You've been gone so very long.
If the devil were to encounter Eve in the....Olive Garden (?) today, he wouldn't promise her that she would be like God, knowing good and evil. He'd promise her that she'd never feel shame. And that apple fritter would be GOBBLED down.
It's no secret how we find ourselves face down in a gutter full of vomit. After facing down the existential threat of communism, the US handed the keys to the kingdom to a shameless, power-hungry, immoral grifter and her worthless husband Bill.
Decorum and dignity vanished from their oily wake, never to be seen again.
Feeling shame for the "wrongs" we have committed is appropriate. There is no more important work than allowing the true Divine Light (not false-white-light) to wash over and through our being to expose those "wrongs" in order to become "right" again, in alignment with Natural Law. I like to call it The Refinery of Consciousness, a term coined by my friend Aurora.
A note about shaming others: I agree with you here as well that there is an element of righteousness which must be carefully employed in order to hold a mirror to our fellow mankind. However, it usually backfires in the moment because of cognitive dissonance which urges the person to recoil and yell "Pot calling the kettle black!" So, as painful as it is to watch the world become an even more twisted version of "The Maury Povich Show," I think it is all a necessary process of the apocalypse, the great unveiling of evil. Most people will *eventually* real-eyes the deception which caused their wrongdoings, even if that is — sadly too late — on their deathbed.
My mother, despite her serious, problematic "envy" issue, had the wisdom to frequently tell me to "do some soul-searching" from a very young age. She never defined "soul-searching," I simply intuited the process. This is lost in the Luciferian light-shows that are a constant source of distraction for viewers and the source of big money and false power for the deceptive producers of such evil works.
Great essay! What you described about the talk shows and their audiences reminded me of the "Juice by Tappy" scenes in "Requiem for a Dream." That movie has lost none of its terrifying power since it was made in the late 90s!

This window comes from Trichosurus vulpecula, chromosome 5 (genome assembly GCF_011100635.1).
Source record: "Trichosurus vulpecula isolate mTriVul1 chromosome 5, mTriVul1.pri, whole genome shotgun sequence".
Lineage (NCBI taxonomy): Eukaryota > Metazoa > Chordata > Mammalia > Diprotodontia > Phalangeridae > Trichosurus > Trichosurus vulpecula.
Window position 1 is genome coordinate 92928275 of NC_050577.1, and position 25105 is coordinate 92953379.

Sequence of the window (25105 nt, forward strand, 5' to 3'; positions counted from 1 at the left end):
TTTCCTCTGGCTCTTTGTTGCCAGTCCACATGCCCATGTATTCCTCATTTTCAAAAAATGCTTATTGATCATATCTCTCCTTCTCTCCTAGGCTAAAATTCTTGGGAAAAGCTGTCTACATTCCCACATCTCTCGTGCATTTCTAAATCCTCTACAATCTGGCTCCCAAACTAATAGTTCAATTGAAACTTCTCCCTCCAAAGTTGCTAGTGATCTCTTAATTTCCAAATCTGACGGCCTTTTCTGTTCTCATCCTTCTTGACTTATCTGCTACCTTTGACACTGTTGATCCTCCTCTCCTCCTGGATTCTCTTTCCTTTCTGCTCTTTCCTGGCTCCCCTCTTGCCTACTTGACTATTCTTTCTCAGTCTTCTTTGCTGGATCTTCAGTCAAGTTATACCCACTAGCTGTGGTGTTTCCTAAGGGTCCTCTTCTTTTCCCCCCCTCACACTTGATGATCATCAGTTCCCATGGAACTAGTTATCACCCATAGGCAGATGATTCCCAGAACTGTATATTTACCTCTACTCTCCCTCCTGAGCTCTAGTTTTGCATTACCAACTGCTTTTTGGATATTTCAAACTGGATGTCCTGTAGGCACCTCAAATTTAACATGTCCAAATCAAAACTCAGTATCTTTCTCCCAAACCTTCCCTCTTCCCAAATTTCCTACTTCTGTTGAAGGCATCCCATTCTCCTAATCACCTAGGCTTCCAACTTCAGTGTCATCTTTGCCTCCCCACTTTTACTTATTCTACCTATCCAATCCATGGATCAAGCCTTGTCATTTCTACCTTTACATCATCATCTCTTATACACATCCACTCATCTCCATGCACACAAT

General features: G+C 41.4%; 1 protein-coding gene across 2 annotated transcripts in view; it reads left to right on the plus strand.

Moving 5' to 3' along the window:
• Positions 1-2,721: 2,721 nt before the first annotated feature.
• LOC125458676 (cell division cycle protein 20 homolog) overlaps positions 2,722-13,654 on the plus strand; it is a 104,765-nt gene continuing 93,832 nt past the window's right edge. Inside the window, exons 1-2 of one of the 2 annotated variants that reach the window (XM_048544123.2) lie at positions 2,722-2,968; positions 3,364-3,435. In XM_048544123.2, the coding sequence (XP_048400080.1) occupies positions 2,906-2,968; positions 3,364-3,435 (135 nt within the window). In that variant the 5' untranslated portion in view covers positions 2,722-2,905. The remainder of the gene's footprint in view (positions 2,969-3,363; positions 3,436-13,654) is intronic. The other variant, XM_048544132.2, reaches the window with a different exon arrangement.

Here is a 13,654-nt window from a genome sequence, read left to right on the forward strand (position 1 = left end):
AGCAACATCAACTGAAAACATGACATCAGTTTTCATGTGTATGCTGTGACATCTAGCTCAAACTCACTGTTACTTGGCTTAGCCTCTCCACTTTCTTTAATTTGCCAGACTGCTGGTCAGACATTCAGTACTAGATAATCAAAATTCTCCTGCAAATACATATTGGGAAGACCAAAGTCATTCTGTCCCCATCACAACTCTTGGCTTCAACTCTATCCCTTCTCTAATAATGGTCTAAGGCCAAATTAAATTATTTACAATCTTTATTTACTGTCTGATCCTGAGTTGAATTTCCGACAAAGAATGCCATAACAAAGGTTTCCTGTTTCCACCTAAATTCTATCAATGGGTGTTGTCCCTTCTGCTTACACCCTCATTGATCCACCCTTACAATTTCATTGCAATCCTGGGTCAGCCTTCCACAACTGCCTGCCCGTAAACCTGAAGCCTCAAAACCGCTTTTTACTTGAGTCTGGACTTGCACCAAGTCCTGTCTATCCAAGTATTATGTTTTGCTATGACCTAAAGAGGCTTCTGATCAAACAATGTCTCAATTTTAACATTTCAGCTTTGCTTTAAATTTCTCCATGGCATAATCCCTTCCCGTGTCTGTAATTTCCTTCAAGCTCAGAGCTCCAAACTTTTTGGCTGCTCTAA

Definitely in the 90s, all the symptoms were there of a deadly cultural rot. To compare America to a crackhead (great video you embedded, by the way), the 90s were when America occasionally did cocaine at parties or on Vegas vacations, but the rest of the time things mostly still worked the way they were supposed to; the 2000s were when America's coke habit got so bad it started really messing up the money, so she had to do some shady accounting schemes to cover the bills some months; the 2010s were when America went from powder to rocks and started smoking pretty much every day, and she wound up getting arrested a few times and had to mortgage everything to pay her legal bills; and now in the 2020s, America's crack addiction has her in a homeless shelter, with ruined health and a future of whoring herself out for drug money. I suppose for an addict at that late stage, shame has been so deadened, that it's practically nonexistent. All that's left is for America to hit rock bottom.
"For those of you who encouraged the spending, all that’s left is to cross a few T’s, which look like raging Rubicons to the rest of us. And yet that bill is swiftly coming due."